Protesters from across Shropshire today gathered in Shrewsbury to line part of the route of the planned North West Relief Road.
Better Shrewsbury Transport (BeST) held the protest at Shelton Rough as part of a national day of action against the government’s plans to build £24.7b worth of new roads.
Around 100 people gathered with signs, banners and placards to highlight their opposition to the road.
Protesters say that the 48,000 tonnes of CO2 created by building the North West Relief Road is incompatible with the climate emergency and call on the government to withdraw funding for it.
The national action was being led by Roads Rebellion, an off-shoot of Extinction Rebellion.
Mike Streetly, spokesperson for BeST, says: “We are protesting because we know that we cannot continue building unnecessary new roads in a climate emergency. The carbon footprint and ecological destruction caused by the North West Relief Road cannot be justified. Pushing ahead with this road will be a disaster for our children, grandchildren, great-grandchildren, and beyond. The choices we make today are going to have huge implications for our future well-being.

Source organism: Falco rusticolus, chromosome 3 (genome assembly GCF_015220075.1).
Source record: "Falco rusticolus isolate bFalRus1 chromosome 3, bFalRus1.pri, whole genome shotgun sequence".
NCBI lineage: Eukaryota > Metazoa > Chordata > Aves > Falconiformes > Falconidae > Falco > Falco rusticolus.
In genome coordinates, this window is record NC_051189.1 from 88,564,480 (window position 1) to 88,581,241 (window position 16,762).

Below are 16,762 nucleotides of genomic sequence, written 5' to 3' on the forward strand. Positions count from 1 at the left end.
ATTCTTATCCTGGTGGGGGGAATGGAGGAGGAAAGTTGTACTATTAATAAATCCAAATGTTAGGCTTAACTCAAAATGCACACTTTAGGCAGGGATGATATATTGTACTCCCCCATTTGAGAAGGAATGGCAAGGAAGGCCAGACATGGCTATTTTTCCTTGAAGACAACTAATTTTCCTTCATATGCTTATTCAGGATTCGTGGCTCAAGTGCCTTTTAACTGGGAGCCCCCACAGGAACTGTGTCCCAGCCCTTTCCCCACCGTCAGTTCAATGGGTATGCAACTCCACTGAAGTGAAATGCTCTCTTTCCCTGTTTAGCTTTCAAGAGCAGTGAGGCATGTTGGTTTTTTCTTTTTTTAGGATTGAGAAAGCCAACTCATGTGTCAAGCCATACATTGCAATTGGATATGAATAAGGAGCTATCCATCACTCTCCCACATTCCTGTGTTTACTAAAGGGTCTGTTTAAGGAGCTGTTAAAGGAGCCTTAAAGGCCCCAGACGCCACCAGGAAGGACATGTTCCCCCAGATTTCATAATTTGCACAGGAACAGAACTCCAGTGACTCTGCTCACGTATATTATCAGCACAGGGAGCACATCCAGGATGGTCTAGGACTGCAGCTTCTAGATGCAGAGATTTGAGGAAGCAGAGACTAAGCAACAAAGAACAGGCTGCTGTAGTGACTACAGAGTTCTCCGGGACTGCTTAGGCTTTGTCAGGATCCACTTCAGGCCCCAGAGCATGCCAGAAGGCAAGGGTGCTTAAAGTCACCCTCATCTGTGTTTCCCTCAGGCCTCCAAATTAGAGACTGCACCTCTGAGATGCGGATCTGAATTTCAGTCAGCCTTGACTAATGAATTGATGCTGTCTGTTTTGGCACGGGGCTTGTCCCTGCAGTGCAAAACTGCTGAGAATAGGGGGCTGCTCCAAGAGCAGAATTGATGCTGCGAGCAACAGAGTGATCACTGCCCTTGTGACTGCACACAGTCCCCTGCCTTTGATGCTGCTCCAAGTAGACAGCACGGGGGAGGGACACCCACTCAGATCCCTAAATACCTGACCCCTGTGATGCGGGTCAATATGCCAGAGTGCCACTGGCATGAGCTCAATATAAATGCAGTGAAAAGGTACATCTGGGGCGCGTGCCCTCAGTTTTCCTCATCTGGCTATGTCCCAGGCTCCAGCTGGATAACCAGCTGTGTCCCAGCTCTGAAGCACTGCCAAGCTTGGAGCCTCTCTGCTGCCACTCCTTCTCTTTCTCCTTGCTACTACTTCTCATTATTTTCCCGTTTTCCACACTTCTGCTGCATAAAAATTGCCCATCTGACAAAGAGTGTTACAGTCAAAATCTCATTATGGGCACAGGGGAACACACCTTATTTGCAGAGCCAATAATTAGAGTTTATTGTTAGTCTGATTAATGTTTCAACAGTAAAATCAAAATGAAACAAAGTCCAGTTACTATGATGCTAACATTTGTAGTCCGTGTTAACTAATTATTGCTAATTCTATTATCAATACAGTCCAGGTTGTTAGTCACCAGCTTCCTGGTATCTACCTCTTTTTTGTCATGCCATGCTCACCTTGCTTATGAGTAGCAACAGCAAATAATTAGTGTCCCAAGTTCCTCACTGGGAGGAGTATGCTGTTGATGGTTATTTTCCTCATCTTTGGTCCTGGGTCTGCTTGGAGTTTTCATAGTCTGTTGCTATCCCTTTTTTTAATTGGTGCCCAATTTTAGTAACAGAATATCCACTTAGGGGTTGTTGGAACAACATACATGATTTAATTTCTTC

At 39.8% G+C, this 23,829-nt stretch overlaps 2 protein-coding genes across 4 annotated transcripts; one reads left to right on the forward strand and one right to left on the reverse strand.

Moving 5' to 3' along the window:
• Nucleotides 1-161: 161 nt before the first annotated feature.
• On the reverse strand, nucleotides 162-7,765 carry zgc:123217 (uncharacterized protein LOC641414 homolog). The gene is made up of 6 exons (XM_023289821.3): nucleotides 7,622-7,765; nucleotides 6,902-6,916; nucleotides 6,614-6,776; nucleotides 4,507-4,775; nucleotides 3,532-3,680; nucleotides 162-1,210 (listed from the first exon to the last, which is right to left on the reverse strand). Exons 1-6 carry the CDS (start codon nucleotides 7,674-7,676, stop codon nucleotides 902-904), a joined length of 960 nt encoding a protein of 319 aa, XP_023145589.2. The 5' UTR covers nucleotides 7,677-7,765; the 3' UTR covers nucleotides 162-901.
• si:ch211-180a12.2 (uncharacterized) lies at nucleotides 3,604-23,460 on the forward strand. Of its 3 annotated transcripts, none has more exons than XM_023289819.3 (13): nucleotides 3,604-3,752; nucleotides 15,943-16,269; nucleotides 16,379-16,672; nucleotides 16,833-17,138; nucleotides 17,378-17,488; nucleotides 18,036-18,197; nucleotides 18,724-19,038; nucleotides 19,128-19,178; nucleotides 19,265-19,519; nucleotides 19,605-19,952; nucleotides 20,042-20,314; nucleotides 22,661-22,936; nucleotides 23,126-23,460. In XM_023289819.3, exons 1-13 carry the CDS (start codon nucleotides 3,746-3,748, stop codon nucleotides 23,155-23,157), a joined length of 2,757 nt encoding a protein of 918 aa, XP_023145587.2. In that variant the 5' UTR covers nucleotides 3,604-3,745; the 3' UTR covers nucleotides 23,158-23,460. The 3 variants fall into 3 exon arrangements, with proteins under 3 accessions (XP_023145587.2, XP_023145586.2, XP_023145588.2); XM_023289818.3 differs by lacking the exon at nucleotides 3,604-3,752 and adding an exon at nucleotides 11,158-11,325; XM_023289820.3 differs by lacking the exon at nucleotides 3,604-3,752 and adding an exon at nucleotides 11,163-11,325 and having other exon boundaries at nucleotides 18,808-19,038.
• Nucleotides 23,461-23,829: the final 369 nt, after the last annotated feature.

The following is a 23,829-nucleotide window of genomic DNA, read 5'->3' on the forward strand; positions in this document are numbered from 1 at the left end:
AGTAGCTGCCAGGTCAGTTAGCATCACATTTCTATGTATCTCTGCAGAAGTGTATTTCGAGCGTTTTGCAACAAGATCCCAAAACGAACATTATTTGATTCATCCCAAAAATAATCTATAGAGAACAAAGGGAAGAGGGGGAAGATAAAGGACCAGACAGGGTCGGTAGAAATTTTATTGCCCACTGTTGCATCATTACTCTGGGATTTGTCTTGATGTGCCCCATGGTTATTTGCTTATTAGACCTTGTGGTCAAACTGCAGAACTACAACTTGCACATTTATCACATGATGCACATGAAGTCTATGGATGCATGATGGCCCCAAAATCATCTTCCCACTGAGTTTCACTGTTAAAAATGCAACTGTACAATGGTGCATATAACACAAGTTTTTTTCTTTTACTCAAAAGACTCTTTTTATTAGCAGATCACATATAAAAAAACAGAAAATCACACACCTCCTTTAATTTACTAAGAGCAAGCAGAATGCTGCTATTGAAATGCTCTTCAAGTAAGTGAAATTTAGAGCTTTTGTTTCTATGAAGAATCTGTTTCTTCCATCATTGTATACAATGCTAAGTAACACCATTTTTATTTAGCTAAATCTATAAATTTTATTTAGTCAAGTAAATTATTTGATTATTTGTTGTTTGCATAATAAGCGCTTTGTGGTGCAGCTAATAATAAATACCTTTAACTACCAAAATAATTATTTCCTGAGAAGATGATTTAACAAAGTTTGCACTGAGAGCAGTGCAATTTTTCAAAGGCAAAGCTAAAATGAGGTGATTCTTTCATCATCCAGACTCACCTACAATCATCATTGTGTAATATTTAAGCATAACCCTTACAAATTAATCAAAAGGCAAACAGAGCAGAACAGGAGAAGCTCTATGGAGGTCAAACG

“We want the government and the Department for Transport to stop ignoring the Paris Agreement climate goals and start building a cleaner, greener future for us all. We’re calling on the Prime Minister to take the lead on reducing journeys made by car and to support local authorities, by providing political backing and money for greener means of transport.
“We need to end car dependency and end the historical underfunding of public transport and active travel. In line with the UN recommendation of 2016, 20% of the transport budget should be spent on Active Travel. At a time when the Prime Minister is warning about the collapse of civilisation unless we slash our emissions, the Department for Transport cannot justify the £54m grant for the North West Road.”
Roads Rebellion have written an open letter to the government calling for them to pause and review their transport policy and asking them to redirect funding to cleaner forms of transport instead.